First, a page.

The UK government is currently negotiating and/or closing on a number of post-Brexit trade deals with countries including the US, Canada, Mexico, Australia, and New Zealand.
The UK-Australia FTA (free-trade agreement) was signed in 2021, and although animal welfare was discussed, and the UK remained adamant in its requirement for import standards to be met, there are concerns with the deal as it stands (7). Namely, the agreement does not agree equivalence, meaning that animal welfare regulations in each country are not required to be the same in order for products to be imported. Furthermore, while the UK refused to liberalise some tariffs on imports of animal products, these refusals only apply to pork meat, chicken meat, and certain types of egg products – more liberal policies were adopted on beef, lamb, and dairy imports.
Post-brexit trade deals with Canada, Mexico, Chile, and other participating countries, have also been put into place as a result of the UK signing onto the Comprehensive and Progressive Agreement for Trans-Pacific Partnership (CPTPP). This is the biggest zero tariff trade deal made by the UK government since Brexit but some are concerned about the fact that it will allow imports of eggs produced using battery cage systems (which have been banned in the UK for over a decade) as well as high-carbon beef, and low-welfare pork (8).
The preliminary steps towards a UK/US trade deal post-Brexit have already been taken and are in place to continue in earnest in the early months of 2024 (9). The US has identified the post-Brexit UK as a “large market for US products”, and the countries expect to have finished most of the negotiations for a new deal by spring of 2024 (10).
Concerningly, in its negotiating objectives, the UK government has not ruled out importing US products made through processes and using chemicals banned in the UK, including chlorine-washed chicken, and the use of antibiotics and growth hormones (11). In fact, the inclusion of concessions on agriculture is a long-standing point of tension in negotiations both between current leaders, Sunak and Biden and former leaders, Boris and Trump. Rishi Sunak condemned the inclusion of hormone-treated beef and chlorine-washed chicken in the UK market earlier this year, but the UK Department of Business and Trade believes that if agricultural barriers aren’t up for discussion, the US will walk away from a deal altogether (12).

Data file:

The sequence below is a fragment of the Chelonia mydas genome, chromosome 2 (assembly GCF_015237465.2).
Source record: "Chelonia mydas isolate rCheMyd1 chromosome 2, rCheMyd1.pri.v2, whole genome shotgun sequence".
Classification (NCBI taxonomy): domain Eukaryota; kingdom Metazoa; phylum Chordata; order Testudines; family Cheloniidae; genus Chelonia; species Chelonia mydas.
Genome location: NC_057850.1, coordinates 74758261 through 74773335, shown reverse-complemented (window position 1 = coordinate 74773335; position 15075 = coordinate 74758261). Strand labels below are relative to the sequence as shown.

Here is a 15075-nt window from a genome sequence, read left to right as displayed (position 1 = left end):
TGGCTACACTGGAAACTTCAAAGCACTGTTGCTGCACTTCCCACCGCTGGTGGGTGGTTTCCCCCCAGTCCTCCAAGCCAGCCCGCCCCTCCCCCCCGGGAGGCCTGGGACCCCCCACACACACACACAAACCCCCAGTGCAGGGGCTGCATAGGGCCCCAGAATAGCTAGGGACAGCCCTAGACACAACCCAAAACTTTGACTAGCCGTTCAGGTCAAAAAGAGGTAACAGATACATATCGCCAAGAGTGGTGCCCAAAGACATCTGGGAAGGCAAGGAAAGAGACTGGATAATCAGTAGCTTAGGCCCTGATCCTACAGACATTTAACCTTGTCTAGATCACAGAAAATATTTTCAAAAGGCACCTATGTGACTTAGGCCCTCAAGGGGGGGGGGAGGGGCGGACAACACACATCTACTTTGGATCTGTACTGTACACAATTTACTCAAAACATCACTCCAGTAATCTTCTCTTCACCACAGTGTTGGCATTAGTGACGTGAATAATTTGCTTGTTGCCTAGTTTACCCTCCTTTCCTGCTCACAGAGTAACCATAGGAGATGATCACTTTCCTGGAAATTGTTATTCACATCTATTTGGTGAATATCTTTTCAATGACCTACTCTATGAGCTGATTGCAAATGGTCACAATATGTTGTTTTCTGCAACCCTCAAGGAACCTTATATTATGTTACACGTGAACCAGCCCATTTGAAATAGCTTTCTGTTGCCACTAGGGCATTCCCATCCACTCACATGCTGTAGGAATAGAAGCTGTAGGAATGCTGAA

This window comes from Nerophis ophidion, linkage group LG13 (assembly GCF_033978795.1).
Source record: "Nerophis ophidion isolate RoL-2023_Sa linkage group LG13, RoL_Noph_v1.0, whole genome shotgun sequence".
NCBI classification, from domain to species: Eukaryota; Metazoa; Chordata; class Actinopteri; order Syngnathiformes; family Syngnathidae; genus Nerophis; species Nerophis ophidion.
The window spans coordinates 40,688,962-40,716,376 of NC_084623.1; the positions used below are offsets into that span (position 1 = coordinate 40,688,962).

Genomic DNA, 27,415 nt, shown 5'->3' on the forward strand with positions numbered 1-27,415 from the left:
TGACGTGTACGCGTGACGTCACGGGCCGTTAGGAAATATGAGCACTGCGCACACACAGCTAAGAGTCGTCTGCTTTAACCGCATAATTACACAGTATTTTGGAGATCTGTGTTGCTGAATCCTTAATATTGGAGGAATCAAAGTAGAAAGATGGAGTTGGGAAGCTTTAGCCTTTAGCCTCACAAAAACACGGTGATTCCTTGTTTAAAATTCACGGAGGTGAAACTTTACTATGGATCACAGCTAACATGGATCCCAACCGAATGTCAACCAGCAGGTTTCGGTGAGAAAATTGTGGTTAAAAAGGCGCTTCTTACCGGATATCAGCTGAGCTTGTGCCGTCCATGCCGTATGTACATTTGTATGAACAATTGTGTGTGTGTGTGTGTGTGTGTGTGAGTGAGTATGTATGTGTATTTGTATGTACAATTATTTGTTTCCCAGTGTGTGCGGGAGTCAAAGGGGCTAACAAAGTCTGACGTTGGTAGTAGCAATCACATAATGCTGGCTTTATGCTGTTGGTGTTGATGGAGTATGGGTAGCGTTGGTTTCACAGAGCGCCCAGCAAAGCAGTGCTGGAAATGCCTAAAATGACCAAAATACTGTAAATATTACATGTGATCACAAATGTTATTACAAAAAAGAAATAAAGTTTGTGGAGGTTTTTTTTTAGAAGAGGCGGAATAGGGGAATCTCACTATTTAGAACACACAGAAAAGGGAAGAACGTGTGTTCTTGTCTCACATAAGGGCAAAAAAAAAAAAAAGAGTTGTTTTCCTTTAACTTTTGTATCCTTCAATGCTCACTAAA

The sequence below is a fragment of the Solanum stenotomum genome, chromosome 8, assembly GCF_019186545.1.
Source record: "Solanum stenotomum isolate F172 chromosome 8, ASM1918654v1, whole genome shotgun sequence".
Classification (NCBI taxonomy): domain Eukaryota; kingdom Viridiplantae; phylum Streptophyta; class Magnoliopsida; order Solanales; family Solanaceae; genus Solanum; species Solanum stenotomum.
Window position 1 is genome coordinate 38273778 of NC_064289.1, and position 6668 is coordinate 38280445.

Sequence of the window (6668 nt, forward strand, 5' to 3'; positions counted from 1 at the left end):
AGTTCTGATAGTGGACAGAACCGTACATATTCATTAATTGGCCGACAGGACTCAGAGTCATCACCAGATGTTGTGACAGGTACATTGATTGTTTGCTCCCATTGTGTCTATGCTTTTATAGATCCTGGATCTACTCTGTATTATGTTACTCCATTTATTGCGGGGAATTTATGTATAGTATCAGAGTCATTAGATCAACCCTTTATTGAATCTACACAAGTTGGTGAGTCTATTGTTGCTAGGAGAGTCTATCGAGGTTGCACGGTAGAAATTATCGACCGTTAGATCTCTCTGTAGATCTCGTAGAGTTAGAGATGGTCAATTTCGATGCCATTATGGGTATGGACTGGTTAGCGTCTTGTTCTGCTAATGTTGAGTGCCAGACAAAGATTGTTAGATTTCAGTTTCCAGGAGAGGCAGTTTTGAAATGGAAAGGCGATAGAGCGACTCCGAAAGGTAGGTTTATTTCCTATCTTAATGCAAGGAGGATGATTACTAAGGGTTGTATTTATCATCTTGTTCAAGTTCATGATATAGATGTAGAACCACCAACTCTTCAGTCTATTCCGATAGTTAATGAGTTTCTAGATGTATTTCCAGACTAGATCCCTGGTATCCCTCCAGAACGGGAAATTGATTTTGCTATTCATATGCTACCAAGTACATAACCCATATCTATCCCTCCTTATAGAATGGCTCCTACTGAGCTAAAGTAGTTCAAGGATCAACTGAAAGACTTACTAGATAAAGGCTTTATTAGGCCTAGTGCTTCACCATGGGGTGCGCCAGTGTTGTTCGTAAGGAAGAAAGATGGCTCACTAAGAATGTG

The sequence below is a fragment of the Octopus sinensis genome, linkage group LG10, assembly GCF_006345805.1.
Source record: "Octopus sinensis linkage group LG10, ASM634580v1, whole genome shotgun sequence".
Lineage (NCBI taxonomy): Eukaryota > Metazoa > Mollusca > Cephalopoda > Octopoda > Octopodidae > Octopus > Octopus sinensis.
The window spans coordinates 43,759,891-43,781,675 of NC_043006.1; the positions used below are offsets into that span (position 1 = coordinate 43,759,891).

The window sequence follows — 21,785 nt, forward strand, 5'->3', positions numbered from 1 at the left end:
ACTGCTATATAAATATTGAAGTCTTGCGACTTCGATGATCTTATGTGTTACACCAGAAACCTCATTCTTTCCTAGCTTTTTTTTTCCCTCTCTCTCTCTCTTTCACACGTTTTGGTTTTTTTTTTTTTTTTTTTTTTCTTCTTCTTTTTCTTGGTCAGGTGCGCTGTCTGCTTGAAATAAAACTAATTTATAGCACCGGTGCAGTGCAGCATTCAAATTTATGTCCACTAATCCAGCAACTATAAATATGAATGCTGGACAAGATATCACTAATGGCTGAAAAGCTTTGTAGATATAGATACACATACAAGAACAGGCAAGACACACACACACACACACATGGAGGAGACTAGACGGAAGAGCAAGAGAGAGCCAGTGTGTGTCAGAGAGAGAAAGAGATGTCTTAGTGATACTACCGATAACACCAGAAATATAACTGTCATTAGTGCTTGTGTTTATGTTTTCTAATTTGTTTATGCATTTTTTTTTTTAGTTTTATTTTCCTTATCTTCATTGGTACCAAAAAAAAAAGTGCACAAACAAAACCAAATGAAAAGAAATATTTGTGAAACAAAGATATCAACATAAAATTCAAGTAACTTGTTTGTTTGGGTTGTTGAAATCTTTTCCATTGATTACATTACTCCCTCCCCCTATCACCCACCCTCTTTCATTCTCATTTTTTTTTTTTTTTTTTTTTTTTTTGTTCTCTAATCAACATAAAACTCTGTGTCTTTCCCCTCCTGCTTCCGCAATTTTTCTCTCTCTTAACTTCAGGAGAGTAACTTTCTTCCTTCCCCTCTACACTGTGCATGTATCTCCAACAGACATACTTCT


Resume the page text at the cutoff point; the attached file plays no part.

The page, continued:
Many of the countries we are currently negotiating or closing with have lower welfare standards than the UK. For example, the US has no federal legislation governing the welfare of farmed animals and allows the use of a multitude of cruel farming practices banned in the UK such as the use of battery cages and sow stalls; Canada allows the use of castration, ear notching, tail docking and teeth trimming on pig farms as well as the use of sow crates which do not allow pigs the opportunity to turn around or stretch their limbs; Mexico has little to no safeguards for the rearing of pigs, cattle, and chickens; and in many of these countries, potentially harmful antibiotics and chemical treatments banned in UK farming are used throughout the livestock industry.
While it is the case that the WTO does not generally allow discrimination in regards to trade deals with other countries, two amendments to WTO law allow some discrimination on the basis of animal welfare standards in negotiating international trade. Specifically, WTO regulations allow countries to impose trade restrictions that are deemed necessary to protect human, animal or plant life and health. They also allow regulation to protect public morals- including those related to animal welfare – “provided you can show that the legislative apparatus in that country, or public opinion, or some evidence about a particular animal welfare concern rises to the level of public morals” (13).
As our survey data shows, there is overwhelming and cross-party public support for the UK to uphold its animal welfare standards in trade deals by restricting imports of low welfare animal products.